>   I don't have any particular issue  eliminating that deviation and applying the standard ToObject rules which means that:"
>      let {a,b} =- null;
> would throw.

The deviation is solely in ES6 (if anywhere; doesn't obj in the spec get 
set to undefined by the Else clause, and then undefined.P or 
undefined[I] evaluated, throwing?). It certainly should be fixed.

> 3) Again we have a internal consistency issue:
>     let myFoo = {a:0,b:1}.foo;
> vs
>     let {foo: myFoo} = {a:0,b:1};
> why should one work and the other fail?

Lars' design intention, exactly.

Here I just wrote in reply that I could go along with throwing, provided 
we add ?foo. But that was because I know Mozilla-targeted JS that counts 
on pulling out undefined. It's not a bug to count on this, real code 
does it and I suspect there's Opera-specific code doing the same with 
array patterns.

So my concern was making the fix for such code to work with a 
throw-on-missing-property destructuring standard, if we create one, be 
as short and simple to patch as possible.

But perhaps I was wrong to conceded this point too. It's another example 
of splitting destructuring from structuring (object literals composed 
with . as you show) and with "pre-ES6" JS. We should consider the split, 
in this specific form and in general, more carefully -- I mean, with 
more discussion and ideally some evidence that imputing undefined rather 
than throwing is better at fighting bugs and not just frustrating 
"optional" destructuring patterns.

>   The general rule of JS is that accessing a missing property returns undefined. Whether or not you think it is a good rule, it's the way the core or the language works and it can't change.  It's also an easy rule for anybody to learn.  Making exceptions to that rule just makes the language less internally consistent,  harder to learn, and more complex. I don't think we should do it.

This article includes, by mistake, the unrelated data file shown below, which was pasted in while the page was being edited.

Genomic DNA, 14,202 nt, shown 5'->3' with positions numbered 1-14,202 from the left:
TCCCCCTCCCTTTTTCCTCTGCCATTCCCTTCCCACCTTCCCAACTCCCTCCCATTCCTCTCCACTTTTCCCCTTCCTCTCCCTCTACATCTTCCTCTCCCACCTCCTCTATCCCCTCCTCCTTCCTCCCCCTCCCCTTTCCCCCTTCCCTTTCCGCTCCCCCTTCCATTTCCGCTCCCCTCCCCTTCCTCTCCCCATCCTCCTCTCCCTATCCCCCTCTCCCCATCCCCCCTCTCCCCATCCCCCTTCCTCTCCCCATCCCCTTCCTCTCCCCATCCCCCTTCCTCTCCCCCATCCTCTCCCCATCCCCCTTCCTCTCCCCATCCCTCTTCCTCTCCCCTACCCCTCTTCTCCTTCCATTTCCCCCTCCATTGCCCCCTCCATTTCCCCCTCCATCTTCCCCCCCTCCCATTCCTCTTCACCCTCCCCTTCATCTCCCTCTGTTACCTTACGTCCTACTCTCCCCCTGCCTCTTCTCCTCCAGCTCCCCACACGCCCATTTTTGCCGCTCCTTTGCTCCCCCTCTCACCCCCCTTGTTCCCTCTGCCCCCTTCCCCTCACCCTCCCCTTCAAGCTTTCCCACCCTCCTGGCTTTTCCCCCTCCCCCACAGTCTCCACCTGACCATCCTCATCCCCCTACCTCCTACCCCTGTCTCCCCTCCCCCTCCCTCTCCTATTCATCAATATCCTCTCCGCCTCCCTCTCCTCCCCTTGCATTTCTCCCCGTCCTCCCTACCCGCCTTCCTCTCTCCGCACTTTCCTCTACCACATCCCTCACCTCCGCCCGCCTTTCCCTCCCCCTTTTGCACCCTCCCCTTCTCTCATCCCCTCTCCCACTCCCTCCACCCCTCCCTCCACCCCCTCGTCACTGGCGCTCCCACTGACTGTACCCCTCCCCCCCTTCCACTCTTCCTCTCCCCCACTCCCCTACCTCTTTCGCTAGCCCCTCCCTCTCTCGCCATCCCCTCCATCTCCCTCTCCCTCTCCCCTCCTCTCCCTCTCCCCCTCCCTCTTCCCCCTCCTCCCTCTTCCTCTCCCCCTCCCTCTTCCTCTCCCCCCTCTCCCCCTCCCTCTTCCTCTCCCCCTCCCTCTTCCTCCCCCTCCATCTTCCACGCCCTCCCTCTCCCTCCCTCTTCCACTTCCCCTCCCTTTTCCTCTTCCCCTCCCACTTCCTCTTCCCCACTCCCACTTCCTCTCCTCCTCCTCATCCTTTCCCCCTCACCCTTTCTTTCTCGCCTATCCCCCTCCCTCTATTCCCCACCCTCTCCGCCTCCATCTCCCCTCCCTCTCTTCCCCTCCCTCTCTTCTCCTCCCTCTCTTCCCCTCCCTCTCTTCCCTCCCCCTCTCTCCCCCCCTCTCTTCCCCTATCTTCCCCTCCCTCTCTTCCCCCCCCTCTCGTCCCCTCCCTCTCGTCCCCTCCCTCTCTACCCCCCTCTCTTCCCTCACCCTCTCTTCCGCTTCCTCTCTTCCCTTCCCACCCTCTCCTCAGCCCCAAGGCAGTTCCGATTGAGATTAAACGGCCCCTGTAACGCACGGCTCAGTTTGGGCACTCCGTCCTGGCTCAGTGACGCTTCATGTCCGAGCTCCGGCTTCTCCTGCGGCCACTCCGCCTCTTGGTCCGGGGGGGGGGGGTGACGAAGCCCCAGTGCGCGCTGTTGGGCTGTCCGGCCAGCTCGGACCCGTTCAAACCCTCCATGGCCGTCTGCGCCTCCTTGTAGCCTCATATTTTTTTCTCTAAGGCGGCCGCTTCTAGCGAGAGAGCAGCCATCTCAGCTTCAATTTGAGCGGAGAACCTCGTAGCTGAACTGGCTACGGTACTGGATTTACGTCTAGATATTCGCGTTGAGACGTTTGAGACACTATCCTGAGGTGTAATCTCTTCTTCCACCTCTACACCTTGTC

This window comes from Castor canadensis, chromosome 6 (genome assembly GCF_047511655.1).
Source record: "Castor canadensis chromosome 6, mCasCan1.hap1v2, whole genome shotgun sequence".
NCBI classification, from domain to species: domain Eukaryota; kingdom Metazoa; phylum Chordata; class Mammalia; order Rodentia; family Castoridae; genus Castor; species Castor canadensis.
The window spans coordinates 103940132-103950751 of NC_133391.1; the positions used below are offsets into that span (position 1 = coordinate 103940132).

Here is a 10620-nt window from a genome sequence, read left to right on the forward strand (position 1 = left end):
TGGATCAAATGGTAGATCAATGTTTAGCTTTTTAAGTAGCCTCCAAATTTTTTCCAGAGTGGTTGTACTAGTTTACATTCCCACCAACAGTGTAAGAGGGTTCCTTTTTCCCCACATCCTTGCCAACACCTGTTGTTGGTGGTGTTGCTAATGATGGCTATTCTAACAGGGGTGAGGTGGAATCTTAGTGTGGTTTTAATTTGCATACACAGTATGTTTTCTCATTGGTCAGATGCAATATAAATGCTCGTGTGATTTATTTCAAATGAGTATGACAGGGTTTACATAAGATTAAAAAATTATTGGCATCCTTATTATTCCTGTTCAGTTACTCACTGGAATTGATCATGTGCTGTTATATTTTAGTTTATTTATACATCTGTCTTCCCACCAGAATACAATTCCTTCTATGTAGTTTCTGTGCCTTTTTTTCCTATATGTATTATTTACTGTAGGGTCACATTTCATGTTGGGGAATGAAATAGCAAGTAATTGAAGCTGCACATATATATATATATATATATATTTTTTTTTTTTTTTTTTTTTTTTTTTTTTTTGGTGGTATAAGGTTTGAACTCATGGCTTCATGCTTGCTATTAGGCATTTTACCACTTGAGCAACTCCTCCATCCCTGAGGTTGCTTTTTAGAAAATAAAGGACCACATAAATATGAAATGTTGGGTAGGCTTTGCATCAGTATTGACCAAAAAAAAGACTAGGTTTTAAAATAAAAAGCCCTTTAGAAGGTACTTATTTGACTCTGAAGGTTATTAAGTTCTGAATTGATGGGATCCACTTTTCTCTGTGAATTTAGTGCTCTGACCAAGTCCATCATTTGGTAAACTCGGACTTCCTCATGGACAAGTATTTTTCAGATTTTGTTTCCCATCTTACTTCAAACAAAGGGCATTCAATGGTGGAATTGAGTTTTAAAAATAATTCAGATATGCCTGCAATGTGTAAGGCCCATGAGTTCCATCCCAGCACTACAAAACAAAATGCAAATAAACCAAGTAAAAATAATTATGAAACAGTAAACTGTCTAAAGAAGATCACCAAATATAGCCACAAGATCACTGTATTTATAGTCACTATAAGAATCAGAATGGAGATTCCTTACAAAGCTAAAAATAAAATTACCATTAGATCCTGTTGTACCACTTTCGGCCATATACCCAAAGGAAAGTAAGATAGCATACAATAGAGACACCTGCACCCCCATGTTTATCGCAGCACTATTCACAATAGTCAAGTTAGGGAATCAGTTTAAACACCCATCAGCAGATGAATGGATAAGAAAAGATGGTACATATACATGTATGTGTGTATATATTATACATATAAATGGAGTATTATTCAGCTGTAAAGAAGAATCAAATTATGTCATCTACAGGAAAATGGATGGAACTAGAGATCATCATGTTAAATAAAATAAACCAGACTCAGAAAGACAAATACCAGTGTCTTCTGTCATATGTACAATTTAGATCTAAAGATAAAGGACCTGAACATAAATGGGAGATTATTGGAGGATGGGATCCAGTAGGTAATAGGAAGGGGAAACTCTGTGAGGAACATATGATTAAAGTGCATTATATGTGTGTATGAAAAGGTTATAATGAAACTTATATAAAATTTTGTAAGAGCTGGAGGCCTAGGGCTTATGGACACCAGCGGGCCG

Ok, we should discuss this at the July meeting. Helpful if we get some 
evidence-based adductive arguments here first.

>> (b) Allow a shorthand "?" prefix for properties in an object destructuring pattern. This is simply shorthand for defaulting to undefined. IOW, the following are all equivalent:
>>     var { ?foo } = getFoo();
>>     var { foo = undefined } = getFoo();
>>     var { foo: foo = undefined } = getFoo();
>>     var { ?foo: foo } = getFoo();
> But
>      var ?foo = getFoo();  would be syntactically illegal!

Yes, the ? prefix would be only inside array and object patterns. That's 
yet more "inconsistency" by one way of measuring consistency.

> If we really wanted to address this problem, I think a better approach that would have internal consistency would be to allow a ? before a binding identifer meaning throw if undefiled.

LOL, "undefined" (which some might say is defiled ;-).

>    let foo = getFoo();  //assigns undefined if that is what is return from getFoo()
>    let ?foo = getFoo();  //Throws if getFoo() returns undefined.
>    let {foo} = getFoo();  //initialized foo to undefined if obj returned from getFoo() does not have a foo property or its value is undefined
>    let {?foo} = getFoo(); //Throws if obj returned from getFoo() does not have a foo property or its value is undefined

The sense of ? as "maybe" is backwards here, though. The typical trope 
when insisting on something "succeeding" is ! not ?:

   let !foo = getFoo(); // throws if getFoo() returns undefined

But you've talked me out of the ? shorthand, so I am going to back off 
to not supporting Dave's proposal.

The fundamental question is: should we add new forms that are similar to 
(or duals of) existing forms but that throw on missing properties, where 
existing forms impute undefined?